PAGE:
GENEVA (Reuters) - The U.S. negotiator on the new START arms reduction treaty with Russia voiced optimism on Thursday that the Senate would ratify the pact by late September, before the White House’s official year-end target.
“My view is we need to move as expeditiously as possible. My own goal is to look very hard this summer and see if we can get the treaty ratified sooner than the end of the year,” Rose Gottemoeller, Assistant Secretary of State, told reporters.
Gottemoeller, speaking ahead of her appearance next week at a Senate hearing, said that she hoped START could be ratified this summer, which ends on September 21 in the United States.
U.S. President Barack Obama and Russian President Dmitry Medvedev signed the Strategic Arms Reduction Treaty in Prague in April but both sides need to ratify the deal, which will cut their deployed nuclear warheads by 30 percent within seven years.
Under the U.S. Constitution, treaties must secure two-thirds approval to win Senate ratification.
Obama has said he hopes the U.S. Senate will ratify the pact by November, before U.S. congressional elections set for November 2, but the administration’s official deadline is the end of the year, according to Gottemoeller.
The Senate faces a large workload between now and the election, including tougher regulation of the financial industry and confirmation of a Supreme Court nominee.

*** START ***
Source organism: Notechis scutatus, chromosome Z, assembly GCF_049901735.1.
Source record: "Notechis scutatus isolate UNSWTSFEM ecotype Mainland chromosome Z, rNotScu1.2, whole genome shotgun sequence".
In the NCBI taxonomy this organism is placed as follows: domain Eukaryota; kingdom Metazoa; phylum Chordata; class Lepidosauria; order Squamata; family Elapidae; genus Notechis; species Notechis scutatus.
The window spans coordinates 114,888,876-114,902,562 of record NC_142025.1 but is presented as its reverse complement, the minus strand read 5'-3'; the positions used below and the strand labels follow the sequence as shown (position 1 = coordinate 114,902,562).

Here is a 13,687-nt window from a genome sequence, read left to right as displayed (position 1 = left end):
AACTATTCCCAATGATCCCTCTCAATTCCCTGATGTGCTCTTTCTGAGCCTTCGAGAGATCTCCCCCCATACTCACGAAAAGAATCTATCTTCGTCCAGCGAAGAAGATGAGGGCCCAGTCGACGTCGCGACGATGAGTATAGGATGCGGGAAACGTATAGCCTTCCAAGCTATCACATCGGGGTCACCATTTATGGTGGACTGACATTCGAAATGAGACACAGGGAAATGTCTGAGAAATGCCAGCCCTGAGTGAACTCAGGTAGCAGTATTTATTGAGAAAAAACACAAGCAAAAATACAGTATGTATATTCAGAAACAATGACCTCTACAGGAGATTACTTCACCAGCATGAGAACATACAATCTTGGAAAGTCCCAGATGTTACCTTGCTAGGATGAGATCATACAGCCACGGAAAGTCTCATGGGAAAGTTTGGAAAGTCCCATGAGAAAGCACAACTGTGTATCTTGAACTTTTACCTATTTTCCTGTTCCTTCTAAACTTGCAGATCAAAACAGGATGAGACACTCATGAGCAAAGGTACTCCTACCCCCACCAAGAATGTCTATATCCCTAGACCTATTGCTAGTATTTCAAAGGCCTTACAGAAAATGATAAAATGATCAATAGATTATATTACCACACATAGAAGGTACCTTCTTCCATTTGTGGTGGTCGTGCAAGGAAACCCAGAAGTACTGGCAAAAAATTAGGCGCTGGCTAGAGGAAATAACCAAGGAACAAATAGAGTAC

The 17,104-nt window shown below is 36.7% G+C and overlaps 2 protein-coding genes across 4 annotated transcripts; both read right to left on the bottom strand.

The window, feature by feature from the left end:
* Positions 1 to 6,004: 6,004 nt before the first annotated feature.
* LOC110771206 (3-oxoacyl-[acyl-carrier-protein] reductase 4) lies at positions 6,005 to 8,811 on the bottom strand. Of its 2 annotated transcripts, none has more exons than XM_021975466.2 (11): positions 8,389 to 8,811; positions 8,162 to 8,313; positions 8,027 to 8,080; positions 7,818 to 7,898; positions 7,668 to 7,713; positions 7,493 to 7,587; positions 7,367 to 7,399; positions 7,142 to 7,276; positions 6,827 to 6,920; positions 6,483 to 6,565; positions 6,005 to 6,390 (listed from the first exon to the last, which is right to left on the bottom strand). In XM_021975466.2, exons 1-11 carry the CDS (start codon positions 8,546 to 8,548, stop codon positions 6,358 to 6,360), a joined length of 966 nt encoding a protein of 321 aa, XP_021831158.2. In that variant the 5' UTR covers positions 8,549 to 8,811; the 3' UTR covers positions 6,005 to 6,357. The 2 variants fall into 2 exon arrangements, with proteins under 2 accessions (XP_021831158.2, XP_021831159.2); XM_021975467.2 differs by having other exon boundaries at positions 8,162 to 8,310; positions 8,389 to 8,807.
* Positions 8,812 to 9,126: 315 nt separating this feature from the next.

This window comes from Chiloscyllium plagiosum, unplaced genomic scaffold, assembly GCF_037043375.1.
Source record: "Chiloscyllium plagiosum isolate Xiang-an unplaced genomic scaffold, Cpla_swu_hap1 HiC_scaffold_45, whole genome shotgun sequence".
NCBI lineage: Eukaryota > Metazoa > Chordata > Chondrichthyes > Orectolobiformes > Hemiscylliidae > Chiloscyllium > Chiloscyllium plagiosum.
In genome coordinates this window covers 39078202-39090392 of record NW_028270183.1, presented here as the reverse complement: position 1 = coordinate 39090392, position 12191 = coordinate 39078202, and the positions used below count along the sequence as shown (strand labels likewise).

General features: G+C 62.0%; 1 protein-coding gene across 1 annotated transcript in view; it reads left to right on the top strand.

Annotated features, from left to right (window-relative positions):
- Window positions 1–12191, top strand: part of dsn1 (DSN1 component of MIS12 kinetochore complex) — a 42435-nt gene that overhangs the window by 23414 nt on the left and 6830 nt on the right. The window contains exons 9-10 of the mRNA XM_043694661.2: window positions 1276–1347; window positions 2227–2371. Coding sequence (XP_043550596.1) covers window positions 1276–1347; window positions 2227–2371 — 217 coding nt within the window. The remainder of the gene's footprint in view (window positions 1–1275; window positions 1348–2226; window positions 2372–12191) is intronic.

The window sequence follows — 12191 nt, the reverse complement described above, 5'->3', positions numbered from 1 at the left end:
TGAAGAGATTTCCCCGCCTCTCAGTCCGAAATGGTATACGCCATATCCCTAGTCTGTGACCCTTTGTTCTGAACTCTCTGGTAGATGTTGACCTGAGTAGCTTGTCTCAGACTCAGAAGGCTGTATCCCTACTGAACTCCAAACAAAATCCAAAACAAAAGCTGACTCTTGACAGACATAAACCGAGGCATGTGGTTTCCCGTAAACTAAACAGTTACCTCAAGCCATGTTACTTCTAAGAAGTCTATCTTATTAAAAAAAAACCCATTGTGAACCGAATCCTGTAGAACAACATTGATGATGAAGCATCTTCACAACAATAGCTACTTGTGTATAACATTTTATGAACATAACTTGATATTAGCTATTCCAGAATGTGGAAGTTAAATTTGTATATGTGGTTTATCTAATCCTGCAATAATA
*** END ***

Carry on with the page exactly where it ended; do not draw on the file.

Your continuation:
“STEP IN RIGHT DIRECTION”
Gottemoeller said ratification was a priority in arms control, noting that verification mechanisms under the previous 1991 START pact had expired last December, leaving a vacuum.
Like the U.S. Senate, Russia’s parliament, the Duma, is holding hearings and needs to approve the deal.
Gottemoeller led the U.S. delegation in the year-long negotiations, mainly conducted in Geneva, alongside her counterpart Anatoly Antonov, head of the foreign ministry’s department of security and disarmament.
Gottemoeller and Antonov briefed the United Nations Conference on Disarmament on Thursday about the treaty.
“It is an important step in the right direction,” Pakistan’s ambassador Zamir Akram said, adding that much more needed to be done in the area of nuclear disarmament.
Pakistan has blocked agreement to launch global negotiations to halt production of nuclear bomb-making fissile material at the talks, which require consensus for all decisions. Pakistan argues this would put it at a permanent disadvantage to India, with which it has fought three wars since independence in 1947.
“We have the right to use the rule of consensus to ensure our security concerns are not compromised in any manner,” Akram said on Thursday.
The five official nuclear powers -- Britain, China, France, Russia and the United States -- have all halted their production of plutonium and highly-enriched uranium through informal moratoriums, he said. This was because their fissile stocks were sufficient.
Gottemoeller said that efforts continued to try to persuade Pakistan to go along with fissile negotiations, but declined to give details on what inducements the United States or China may be offering Islamabad.
“A lot of serious discussions are going on behind the scenes. There is certainly an effort to recognize Pakistan’s security concerns and at the same time find a way forward for negotiations to begin,” she said.
Editing by Jonathan Lynn
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